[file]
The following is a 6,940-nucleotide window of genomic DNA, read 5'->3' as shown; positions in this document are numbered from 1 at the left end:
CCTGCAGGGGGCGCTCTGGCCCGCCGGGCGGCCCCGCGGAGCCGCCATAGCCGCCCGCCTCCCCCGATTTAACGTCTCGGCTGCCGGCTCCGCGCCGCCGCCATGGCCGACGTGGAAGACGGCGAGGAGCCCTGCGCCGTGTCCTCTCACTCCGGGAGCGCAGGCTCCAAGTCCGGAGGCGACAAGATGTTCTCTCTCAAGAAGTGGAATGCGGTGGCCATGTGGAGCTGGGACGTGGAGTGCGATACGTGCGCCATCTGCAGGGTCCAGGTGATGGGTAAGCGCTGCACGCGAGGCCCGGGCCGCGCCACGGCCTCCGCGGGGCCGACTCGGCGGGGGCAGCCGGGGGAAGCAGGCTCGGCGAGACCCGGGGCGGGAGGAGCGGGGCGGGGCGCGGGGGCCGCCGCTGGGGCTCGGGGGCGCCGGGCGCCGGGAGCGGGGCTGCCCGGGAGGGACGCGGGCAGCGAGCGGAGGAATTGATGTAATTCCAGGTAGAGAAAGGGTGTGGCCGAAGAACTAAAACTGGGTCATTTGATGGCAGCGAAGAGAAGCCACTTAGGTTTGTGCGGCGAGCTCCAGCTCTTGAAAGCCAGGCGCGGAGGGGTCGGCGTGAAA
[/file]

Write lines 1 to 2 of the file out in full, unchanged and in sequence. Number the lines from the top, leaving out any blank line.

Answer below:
The following is a 6,940-nucleotide window of genomic DNA, read 5'->3' as shown; positions in this document are numbered from 1 at the left end:
CCTGCAGGGGGCGCTCTGGCCCGCCGGGCGGCCCCGCGGAGCCGCCATAGCCGCCCGCCTCCCCCGATTTAACGTCTCGGCTGCCGGCTCCGCGCCGCCGCCATGGCCGACGTGGAAGACGGCGAGGAGCCCTGCGCCGTGTCCTCTCACTCCGGGAGCGCAGGCTCCAAGTCCGGAGGCGACAAGATGTTCTCTCTCAAGAAGTGGAATGCGGTGGCCATGTGGAGCTGGGACGTGGAGTGCGATACGTGCGCCATCTGCAGGGTCCAGGTGATGGGTAAGCGCTGCACGCGAGGCCCGGGCCGCGCCACGGCCTCCGCGGGGCCGACTCGGCGGGGGCAGCCGGGGGAAGCAGGCTCGGCGAGACCCGGGGCGGGAGGAGCGGGGCGGGGCGCGGGGGCCGCCGCTGGGGCTCGGGGGCGCCGGGCGCCGGGAGCGGGGCTGCCCGGGAGGGACGCGGGCAGCGAGCGGAGGAATTGATGTAATTCCAGGTAGAGAAAGGGTGTGGCCGAAGAACTAAAACTGGGTCATTTGATGGCAGCGAAGAGAAGCCACTTAGGTTTGTGCGGCGAGCTCCAGCTCTTGAAAGCCAGGCGCGGAGGGGTCGGCGTGAAA